Before starting AvidXchange, you co-founded PlanetResume.com. Why the jump from resumes to Payment Automation?
My whole career has been based on taking specific business processes and figuring out how to automate them.
To back up a bit, my first company I started was a software company in Boston that helped municipalities automate the billing and collection of their taxes. I then moved to Charlotte and started MTS (planetresume.com was simply the domain name and the public front end for candidates). Again, I wanted to solve a business problem – companies were struggling to find the right technology-skill-set workers. We developed a suite of web-based tools so they could automate the entire end-to-end hiring process for this type of employee. Essentially, MTS was an early version of software as a service for recruiting.
From there, I became interested in figuring out how to automate the way companies manage their accounts payable (A/P) documents — a paper-based, manual process for most companies. That of course led to AvidXchange. Once we became good at automating the A/P process – the process that we saw had similar characteristics was the payments process. It was dominated by lots of paper checks in a non-automated way and that’s what led us to create our payment offering – combined with our A/P offering, we created an entire B2B bill pay process for middle market companies.
How does AvidXchange differ from other payment automation systems?
We like to define what makes us revolutionary, rather than just different – and it’s really three key areas.
First, when others say they automate the payment process, typically they aren’t referring to the entire process. When we refer to it and how we define it is the receipt of the invoice all the way through the execution of payment.
Second, we have the benefit of time since we started 15 years ago. By the way we grew our invoicing system – over time – we’ve integrated to more than 120 of the most popular accounting systems for middle market companies. That’s the cornerstone today of what makes us highly different.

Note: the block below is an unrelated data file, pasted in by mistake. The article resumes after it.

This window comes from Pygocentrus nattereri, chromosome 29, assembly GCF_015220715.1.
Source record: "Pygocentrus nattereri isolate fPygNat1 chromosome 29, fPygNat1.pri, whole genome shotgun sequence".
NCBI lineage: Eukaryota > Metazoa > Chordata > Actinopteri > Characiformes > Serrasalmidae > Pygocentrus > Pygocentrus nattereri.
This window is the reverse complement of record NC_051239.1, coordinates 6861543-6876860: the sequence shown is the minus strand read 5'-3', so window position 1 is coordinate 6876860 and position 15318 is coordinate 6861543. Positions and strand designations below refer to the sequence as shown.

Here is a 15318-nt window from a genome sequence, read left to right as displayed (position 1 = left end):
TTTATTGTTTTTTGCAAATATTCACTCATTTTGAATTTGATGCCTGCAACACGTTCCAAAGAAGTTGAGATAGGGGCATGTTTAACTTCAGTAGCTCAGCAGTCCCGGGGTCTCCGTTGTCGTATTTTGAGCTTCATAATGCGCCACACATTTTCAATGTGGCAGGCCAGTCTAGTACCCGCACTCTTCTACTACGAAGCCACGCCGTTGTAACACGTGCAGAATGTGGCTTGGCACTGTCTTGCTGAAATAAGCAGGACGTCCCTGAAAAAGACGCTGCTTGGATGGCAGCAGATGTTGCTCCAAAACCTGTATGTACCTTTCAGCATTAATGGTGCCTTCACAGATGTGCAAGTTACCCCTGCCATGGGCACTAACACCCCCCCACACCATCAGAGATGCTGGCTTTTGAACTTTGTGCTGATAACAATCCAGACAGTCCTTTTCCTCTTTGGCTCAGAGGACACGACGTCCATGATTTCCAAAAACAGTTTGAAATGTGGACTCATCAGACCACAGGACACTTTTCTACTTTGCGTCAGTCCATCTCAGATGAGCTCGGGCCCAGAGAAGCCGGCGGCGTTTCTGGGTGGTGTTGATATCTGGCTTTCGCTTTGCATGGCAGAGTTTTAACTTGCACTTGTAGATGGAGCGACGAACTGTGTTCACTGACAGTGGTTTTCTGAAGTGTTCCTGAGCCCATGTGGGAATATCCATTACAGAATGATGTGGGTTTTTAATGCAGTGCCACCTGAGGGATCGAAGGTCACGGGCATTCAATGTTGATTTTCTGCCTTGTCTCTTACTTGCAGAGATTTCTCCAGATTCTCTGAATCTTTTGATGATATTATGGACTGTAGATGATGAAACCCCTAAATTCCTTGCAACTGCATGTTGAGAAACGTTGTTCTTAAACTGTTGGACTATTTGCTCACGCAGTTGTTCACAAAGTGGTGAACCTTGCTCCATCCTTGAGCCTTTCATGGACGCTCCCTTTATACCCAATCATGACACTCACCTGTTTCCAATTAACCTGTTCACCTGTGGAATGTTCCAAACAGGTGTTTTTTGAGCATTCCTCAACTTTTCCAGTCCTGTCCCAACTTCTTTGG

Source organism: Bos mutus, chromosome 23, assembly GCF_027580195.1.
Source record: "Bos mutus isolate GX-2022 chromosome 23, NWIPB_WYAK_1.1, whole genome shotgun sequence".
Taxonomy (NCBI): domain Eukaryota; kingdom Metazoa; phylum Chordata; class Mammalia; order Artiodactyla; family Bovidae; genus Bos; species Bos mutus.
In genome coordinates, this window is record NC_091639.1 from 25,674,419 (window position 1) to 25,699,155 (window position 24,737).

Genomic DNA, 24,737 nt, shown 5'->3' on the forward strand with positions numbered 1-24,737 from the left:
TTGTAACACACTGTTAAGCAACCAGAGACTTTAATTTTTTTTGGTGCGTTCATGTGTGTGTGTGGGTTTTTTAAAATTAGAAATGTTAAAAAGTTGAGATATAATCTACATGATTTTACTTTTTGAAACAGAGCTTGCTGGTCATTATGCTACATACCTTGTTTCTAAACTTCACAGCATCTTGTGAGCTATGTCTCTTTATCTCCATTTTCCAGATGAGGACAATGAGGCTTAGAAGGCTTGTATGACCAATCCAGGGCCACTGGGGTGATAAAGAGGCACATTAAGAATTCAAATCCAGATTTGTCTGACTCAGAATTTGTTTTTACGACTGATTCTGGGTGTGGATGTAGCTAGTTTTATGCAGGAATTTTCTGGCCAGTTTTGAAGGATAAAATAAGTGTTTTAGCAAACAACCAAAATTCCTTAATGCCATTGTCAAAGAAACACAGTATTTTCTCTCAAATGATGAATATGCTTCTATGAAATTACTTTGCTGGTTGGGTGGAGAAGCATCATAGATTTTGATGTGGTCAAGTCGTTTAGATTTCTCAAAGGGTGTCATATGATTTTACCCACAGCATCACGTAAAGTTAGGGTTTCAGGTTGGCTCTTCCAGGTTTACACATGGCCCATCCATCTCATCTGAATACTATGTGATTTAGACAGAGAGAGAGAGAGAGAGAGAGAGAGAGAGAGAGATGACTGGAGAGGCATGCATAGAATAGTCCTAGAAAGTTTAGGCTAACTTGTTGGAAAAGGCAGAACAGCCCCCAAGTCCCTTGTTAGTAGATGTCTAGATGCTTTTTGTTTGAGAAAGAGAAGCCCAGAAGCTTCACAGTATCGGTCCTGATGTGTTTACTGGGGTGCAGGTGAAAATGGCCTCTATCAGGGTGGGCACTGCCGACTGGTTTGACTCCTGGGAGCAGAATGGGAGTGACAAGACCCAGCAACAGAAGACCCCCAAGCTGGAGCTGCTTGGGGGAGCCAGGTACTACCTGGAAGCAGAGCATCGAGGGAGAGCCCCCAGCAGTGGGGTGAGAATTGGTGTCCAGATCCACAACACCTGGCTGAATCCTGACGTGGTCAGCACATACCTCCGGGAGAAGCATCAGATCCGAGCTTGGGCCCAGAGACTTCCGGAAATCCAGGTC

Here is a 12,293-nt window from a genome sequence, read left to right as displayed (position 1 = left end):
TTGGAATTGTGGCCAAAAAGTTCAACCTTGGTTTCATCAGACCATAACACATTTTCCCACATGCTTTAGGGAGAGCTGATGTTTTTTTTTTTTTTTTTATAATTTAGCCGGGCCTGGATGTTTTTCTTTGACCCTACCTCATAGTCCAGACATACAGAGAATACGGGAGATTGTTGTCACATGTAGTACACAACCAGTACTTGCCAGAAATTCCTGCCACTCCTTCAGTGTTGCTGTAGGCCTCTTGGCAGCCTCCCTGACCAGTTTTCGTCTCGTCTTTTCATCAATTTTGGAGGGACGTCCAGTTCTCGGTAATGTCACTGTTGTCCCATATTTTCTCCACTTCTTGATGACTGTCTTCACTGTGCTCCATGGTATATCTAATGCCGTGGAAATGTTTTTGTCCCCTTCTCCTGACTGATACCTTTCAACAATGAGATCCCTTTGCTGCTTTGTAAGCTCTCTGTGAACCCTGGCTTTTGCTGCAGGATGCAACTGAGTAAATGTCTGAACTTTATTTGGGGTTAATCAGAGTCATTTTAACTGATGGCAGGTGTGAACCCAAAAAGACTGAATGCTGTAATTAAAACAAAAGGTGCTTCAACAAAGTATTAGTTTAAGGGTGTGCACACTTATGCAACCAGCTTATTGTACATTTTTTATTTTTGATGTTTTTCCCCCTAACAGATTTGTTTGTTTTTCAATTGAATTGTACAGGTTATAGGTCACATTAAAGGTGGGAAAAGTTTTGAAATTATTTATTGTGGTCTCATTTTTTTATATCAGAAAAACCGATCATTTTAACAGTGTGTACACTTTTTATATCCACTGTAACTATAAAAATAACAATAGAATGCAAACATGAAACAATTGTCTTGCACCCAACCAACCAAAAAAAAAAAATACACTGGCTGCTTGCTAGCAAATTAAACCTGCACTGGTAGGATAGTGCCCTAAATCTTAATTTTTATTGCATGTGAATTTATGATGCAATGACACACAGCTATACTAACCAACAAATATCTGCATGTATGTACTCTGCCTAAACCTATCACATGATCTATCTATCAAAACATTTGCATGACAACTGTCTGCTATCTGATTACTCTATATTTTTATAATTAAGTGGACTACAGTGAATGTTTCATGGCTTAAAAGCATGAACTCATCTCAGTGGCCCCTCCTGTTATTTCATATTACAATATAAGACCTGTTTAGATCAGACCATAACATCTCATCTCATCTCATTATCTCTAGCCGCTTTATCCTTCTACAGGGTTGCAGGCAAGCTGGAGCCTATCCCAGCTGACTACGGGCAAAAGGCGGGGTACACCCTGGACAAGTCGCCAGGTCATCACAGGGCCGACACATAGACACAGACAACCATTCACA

Third, we have the opportunity to build our own payment network. In order to maximize the amount of electronic payments that our clients are generating and vendors are receiving, we built our AvidPay Network, which is our own payment network. Today, close to 50 percent of all payments that go through our network are electronic (versus checks), and that component of it is highly differentiated in terms of how we execute our payments.
And you mentioned transforming AP departments into profit centers. How do you do that?
What we’re able to do is to take that traditional paper-intensive, manual, people-intensive process of managing AP and apply technology to it, so it’s a streamlined process. That means less labor is involved by using technology, and therefore the expense goes down.
Also, we have a program for qualified companies where we provide incentives to maximize the percentage of payments that we’re able to distribute as electronic payments.
The combination of streamlining the process, and providing incentives to customers turns the department into a profit center.
What has changed in the payment automation business over the last five years?